I have recently found myself returning to some fairy tale clichés such as the Seventh Son of the Seventh Son, the white stag, and such. It wouldn’t surprise me at all if I found a hidden King, Prince, or Princess in my wanderings through my new world. This return to childhood has brought to mind some of the more cliché things in the Christian world. There are some passages of the Bible and some hymns that everyone uses. Not just Christians memorize these passages, but nominal Christians, and just everyday Americans. Sometimes this devalues them in our eyes. We hear them applied incorrectly, or taken out of context, or just used over and over and over until we become dulled to their beauty. The two that come to mind most often are the 23 Psalm and Amazing Grace. How often do we hear these two beautiful and wonderful things used by people who don’t understand them at all? And yet, does that mean we should stop using them just because they are overused?
Let me tell you about why I’m in love with these two clichés:
Even though I walk through the valley of the shadow of death,
I will fear no evil,
for you are with me;
I love the imagery of this verse. I love the idea of walking through the valley. Not flying over the mountain tops, kissed by the sun. No, the image is of walking, which is slow, through a valley of shadows. This is a deep dark valley with high mountain walls on either side. Mountains so high the valley is always dark. And notice the name of the valley. It’s not the valley of the shadow of lack of comfort, or the valley of frustration, or the valley of the shadow of poverty, but the valley of the shadow of Death.
Death, dear beloved, is the darkest water we must pass through and very little in this world makes death light. We fear it and, as believers, we understand it is the ultimate price for our sin. But, we also know Christ paid that ultimate price. One of the speakers at the ARBCA-GA conference I recently attended, Pastor Michael Kelly, pointed out that death is proof that God keeps His promises. Have you ever considered that? Death was the promised curse for sin and we die. Death is proof that God keeps His promises.
So, I walk—not run, not fly—walk through—not over or around—but through. I walk through the valley of the Shadow of Death. We all must walk this valley at one time or another. I will fear no evil for you are with me. I won’t be afraid because Christ is with me. This is one of my favorite verses in the Bible. It is rich in truth, reminds us of God’s promise keeping and is a great encouragement because life is often dark and fearful. Don’t let over use and misuse steal the beauty of this verse from you.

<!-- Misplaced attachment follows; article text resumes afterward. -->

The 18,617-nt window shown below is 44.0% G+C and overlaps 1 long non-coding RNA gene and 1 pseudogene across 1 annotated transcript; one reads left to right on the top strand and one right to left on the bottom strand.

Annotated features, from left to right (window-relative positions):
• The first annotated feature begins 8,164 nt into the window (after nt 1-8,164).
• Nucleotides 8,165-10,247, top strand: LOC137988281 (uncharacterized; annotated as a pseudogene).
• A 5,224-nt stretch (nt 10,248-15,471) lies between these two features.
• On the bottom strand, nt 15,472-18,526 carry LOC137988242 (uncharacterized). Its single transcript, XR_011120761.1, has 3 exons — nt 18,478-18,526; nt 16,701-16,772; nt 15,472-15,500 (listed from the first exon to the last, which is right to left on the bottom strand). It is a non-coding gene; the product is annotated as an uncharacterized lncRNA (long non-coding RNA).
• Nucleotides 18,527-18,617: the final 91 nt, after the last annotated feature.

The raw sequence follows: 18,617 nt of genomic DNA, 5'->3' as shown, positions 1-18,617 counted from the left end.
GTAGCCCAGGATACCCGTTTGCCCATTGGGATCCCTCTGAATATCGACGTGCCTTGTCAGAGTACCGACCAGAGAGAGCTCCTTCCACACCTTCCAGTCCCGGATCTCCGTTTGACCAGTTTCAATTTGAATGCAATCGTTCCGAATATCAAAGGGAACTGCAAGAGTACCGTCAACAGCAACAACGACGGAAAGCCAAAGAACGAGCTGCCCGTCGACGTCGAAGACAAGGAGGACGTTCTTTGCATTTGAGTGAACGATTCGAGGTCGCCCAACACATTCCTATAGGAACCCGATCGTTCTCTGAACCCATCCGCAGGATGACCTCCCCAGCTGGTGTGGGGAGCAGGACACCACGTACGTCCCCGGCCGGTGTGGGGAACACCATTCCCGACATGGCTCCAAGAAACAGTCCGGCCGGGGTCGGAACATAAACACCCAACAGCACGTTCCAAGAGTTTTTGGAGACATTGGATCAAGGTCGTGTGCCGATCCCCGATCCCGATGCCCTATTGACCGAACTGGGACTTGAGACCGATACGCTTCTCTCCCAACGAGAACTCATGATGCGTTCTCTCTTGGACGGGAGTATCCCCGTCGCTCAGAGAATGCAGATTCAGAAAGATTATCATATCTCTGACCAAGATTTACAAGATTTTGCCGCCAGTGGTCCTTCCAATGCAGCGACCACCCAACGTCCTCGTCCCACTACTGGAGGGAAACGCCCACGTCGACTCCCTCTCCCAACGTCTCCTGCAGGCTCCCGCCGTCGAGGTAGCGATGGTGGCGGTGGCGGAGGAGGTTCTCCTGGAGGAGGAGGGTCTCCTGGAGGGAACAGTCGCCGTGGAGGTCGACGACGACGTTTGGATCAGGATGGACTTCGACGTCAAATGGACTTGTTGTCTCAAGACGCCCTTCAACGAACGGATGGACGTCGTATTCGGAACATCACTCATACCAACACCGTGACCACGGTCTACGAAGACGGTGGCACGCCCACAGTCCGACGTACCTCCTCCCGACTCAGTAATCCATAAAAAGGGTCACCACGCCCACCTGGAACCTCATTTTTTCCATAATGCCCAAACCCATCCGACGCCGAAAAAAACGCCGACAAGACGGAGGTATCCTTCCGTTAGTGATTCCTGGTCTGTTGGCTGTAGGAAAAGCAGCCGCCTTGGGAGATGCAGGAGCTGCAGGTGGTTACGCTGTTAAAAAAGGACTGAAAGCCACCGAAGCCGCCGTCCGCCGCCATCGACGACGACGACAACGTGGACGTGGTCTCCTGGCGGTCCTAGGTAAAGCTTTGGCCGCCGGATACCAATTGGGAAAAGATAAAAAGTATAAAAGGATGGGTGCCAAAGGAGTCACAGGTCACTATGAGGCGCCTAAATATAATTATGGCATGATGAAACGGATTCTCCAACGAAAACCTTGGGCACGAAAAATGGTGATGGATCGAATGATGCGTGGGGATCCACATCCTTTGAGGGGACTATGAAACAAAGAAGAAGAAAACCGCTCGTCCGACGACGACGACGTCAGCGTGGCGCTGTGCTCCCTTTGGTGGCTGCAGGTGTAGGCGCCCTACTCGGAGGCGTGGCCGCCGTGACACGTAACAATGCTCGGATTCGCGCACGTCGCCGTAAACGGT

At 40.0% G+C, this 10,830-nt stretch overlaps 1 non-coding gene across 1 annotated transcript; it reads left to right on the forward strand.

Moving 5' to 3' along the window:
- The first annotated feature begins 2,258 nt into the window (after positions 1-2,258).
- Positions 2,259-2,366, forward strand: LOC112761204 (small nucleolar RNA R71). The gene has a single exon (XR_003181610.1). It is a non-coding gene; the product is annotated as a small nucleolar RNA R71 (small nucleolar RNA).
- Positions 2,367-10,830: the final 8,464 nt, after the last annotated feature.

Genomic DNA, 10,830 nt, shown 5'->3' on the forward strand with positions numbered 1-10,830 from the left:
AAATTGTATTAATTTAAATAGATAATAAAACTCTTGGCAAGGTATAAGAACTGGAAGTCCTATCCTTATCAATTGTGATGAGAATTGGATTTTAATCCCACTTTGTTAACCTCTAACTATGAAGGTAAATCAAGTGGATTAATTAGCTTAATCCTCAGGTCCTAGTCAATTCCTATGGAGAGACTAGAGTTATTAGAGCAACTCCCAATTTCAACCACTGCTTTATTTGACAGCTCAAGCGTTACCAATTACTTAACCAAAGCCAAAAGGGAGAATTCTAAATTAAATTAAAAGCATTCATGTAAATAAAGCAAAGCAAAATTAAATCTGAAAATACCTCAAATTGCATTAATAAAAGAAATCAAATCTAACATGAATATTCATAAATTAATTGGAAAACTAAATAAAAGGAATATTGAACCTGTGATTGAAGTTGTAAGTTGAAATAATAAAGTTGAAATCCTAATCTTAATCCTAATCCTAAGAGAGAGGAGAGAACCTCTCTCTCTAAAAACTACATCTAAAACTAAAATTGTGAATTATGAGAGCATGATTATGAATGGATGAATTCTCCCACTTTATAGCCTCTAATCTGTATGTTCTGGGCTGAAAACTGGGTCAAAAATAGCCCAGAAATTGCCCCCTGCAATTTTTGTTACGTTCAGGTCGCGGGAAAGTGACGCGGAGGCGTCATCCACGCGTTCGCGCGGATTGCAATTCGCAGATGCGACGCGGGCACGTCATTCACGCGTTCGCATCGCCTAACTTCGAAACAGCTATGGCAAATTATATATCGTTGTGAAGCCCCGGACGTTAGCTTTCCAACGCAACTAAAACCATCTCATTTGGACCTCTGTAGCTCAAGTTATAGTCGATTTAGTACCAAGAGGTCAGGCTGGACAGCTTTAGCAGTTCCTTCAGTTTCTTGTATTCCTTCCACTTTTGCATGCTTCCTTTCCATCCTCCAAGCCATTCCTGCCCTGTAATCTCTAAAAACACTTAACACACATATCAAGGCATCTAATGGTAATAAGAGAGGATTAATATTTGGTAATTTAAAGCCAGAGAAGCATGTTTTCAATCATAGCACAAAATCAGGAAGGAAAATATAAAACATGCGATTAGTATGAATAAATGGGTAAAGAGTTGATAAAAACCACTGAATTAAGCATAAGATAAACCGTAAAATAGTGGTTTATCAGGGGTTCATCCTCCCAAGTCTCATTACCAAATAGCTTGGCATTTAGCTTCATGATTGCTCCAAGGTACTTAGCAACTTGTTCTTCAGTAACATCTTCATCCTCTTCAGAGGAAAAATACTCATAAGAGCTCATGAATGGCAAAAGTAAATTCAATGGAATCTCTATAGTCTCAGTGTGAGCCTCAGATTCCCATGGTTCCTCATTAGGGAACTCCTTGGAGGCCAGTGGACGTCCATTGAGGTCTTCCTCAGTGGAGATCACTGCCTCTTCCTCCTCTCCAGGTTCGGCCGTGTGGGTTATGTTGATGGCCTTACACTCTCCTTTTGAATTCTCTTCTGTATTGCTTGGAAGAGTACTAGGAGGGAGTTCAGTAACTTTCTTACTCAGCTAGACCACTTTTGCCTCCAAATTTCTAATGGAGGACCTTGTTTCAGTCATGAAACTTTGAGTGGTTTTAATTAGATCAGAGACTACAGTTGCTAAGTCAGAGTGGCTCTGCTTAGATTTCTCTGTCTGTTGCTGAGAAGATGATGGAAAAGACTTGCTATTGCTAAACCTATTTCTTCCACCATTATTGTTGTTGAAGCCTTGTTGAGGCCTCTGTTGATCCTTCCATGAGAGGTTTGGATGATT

Amazing Grace, how sweet the sound,
That saved a wretch like me.
I once was lost but now am found,
Was blind, but now I see.
Many people get tired of this song. It’s applied to the worst of sinners who have no sign of grace in their lives. It’s used sentimentally to garner particular emotions. But, if it’s one of the hymns you love, you can use these situations to feed on truth. You can enjoy its doctrine no matter how poorly the user might intend it.
Ponder the words. “Amazing grace, how sweet the sound, that saved a wretch like me.”
Have more beautiful words ever been penned by man? The older I get the more obvious and multi-layered my sin becomes. I was unaware as a young child, saved at an early age, of just how indoctrinated, insidious, and putrid sin is. I was unaware of how sinful I could be. I had no idea. But, amazing grace that saved a wretch like me. I love this song for all its lack of luster. I love it despite the abuse it suffers at the hands of emotionalism.
My plan is to work both of these clichés into my new Fairy Tale. I have a character who is a good man fighting on the wrong side of the war. Meaning he’s on the side of evil. He loves to read and quote old and forgotten phrases. He will quote both these at some point before his death. Yes, I already know he’s going to die. They won’t be worked in just as quotes by this character I love so much, they will be themes throughout the story. One of the biggest influences for this particular character is a song that I treasure called the Soldier and the Oak by Elliot Park. The line that is driving me is:
But one day a rebel with a bullet in his chest
Hung his rifle on my limbs and laid to rest
And there beside me as the blood soaked to my roots
The soldier sang
A song of grace
I love the line: The soldier sang a song of grace. The beauty of this song is that the very familiar tune of Amazing Grace is worked into the main tune of the song. It is perfectly done. And my poor soldier will sing a song of grace at the end of his time.
Sometimes the clichés are clichés because they are so beautiful, and so rich, we have to keep going over them. And because I’m a fairy tale writer, I get to indulge my love of them a little more.